Maybe you know someone who stands by taking five minutes each morning to meditate, or finds the time after lunch to quiet his/her mind and focus on breathing. Whatever the method may be, incorporating “mindfulness” practices into your life can have a wide range of positive health benefits like improving your memory, sleep and immune system; reducing stress and feelings of loneliness and increasing compassion toward others and yourself. And, perhaps, mindfulness can be especially useful now as feelings of loneliness spike during the coronavirus pandemic.
Mindfulness means taking time to pay attention to yourself and your thoughts and feelings. Read on to learn how you can put mindfulness into practice in your life to help improve your overall health.
How to make mindfulness a routine part of your day:
- Find five to ten minutes each day to sit quietly and focus on your breath. (Helpful hint: Put your phone on silent or in another room so you can concentrate!) Take the time to notice where your mind goes and how your body is feeling. You just might find that this helps you focus and prioritize your day.
- Before you go to bed, take time to focus on the good things that happened that day. Write your thoughts down in a journal. Writing them down can help you deliberately recognize the positive, even on a tough day.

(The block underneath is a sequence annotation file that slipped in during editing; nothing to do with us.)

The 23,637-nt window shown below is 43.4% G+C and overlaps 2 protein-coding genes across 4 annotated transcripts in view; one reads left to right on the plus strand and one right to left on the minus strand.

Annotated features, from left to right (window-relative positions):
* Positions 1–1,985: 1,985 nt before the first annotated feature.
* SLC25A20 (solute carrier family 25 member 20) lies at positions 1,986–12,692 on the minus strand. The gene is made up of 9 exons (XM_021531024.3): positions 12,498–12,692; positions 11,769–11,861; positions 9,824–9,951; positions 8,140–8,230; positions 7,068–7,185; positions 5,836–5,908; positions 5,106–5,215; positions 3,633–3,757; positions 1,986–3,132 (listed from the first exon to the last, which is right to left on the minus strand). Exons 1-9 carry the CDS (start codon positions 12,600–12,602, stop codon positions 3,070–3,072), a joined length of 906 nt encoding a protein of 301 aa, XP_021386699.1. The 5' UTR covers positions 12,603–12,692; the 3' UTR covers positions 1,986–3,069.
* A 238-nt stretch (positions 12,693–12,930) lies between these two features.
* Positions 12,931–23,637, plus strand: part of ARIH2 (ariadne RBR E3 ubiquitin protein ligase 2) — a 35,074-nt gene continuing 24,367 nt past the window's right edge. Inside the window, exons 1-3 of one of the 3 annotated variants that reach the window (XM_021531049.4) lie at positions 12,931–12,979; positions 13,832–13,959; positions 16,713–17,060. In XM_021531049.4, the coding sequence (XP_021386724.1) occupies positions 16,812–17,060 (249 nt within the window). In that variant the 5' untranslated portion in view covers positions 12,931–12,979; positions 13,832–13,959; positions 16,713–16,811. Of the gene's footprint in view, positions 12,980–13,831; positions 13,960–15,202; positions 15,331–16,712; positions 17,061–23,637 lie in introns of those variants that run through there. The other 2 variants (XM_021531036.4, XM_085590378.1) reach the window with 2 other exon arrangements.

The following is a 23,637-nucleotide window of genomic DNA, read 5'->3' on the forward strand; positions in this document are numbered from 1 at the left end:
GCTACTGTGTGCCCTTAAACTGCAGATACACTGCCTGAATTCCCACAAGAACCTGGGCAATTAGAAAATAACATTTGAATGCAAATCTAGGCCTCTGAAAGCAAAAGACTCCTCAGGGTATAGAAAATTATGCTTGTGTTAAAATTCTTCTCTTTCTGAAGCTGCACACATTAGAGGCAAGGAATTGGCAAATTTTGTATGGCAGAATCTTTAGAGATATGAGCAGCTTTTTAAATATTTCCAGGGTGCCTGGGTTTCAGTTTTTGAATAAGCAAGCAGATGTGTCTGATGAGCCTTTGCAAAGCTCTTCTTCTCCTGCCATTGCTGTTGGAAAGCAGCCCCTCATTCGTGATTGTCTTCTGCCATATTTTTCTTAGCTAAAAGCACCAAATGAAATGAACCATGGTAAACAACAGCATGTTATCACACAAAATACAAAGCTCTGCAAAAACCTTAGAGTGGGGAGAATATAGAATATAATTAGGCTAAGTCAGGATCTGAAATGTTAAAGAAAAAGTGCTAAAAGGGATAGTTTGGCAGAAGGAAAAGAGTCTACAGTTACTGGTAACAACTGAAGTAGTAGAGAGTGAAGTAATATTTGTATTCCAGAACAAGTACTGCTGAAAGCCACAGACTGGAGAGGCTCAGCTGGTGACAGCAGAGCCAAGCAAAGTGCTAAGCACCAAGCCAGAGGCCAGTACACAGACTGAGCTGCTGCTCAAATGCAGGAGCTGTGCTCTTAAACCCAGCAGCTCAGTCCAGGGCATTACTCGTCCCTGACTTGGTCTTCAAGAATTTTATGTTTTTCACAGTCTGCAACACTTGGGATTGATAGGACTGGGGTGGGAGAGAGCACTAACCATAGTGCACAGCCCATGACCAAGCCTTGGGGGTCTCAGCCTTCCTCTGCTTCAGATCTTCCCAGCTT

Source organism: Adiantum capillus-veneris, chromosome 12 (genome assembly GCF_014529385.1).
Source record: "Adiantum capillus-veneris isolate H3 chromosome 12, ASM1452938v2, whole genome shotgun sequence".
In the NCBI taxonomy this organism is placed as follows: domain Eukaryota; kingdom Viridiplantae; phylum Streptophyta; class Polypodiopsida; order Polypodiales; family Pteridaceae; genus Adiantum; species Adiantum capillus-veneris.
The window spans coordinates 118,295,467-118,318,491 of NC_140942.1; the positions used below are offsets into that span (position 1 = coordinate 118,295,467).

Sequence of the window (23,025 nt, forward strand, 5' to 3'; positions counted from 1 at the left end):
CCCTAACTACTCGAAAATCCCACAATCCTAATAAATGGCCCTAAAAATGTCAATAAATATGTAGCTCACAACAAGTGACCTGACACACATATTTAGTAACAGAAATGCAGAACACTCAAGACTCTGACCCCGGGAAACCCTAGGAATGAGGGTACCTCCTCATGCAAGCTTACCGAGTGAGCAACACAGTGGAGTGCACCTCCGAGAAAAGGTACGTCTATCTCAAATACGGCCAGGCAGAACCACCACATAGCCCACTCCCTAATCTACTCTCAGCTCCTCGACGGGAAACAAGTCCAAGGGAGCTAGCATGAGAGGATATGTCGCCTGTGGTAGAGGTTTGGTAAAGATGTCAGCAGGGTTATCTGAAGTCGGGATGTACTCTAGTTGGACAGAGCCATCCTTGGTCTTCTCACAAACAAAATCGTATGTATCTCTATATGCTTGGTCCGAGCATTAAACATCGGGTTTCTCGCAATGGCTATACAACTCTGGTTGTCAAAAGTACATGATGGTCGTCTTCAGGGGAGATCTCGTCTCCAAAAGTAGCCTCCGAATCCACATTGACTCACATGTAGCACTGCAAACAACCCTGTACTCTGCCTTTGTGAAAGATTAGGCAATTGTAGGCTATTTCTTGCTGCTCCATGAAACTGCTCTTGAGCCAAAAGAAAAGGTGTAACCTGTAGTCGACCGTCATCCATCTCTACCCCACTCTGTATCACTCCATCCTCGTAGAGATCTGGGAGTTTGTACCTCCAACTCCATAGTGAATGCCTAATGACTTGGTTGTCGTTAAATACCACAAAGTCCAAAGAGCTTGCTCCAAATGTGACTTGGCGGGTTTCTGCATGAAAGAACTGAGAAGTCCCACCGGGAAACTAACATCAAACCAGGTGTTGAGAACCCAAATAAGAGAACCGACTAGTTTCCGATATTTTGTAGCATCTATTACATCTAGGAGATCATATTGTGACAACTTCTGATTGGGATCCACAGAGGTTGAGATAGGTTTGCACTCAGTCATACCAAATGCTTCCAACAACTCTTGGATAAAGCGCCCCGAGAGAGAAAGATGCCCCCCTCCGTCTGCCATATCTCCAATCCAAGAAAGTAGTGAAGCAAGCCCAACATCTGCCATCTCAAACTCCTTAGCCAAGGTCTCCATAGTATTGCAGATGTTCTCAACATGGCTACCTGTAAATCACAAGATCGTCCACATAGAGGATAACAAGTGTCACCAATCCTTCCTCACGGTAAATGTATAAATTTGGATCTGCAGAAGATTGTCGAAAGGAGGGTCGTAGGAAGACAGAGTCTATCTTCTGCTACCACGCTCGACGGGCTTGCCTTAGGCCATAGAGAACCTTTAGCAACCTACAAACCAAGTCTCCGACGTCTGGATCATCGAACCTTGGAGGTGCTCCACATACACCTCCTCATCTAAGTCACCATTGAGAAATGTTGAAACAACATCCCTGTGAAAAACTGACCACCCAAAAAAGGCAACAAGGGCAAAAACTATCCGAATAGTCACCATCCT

- Search for “mindfulness apps” on your smartphone or tablet that lead you in a mindfulness exercise. For many people, using an app is an easy way to remain consistent with the practice. And many of these apps are free!
Feeling lonely? Mindfulness can help.
Mindfulness has been shown to help older adults overcome a silent but urgent health issue: loneliness. It is estimated that more than half of adults age 65 and over regularly experience moderate to severe loneliness. Loneliness is characterized by a marked difference between someone’s desired companionship and actual relationships. Through unique studies conducted by UnitedHealthcare and AARP, researchers are applying the techniques of mindfulness to help combat loneliness in older adults.
“The health risk of chronic loneliness, in older adults, is equivalent to smoking 15 cigarettes a day, and has a greater impact on mortality than obesity,” said Dr. Charlotte Yeh, M.D., chief medical officer, AARP Services Inc. “That is why UnitedHealthcare and AARP Services Inc. are collaborating to identify actionable solutions, geared for any individual across the spectrum of loneliness.”
Researchers looked at whether mindfulness interventions, like breath awareness, self-compassion and kindness exercises, could positively impact a person’s optimism and quality of life – all factors that help reduce loneliness.
Conclusions were encouraging:
Mindfulness activities were shown to decrease loneliness among older adults. The research demonstrated that mindfulness reduced stress, and improved memory, sleep, the immune system, resiliency and compassion for self and others.
Although loneliness is complex and challenging to address, a mindfulness practice may help you live your best life.
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Courtesy of BPT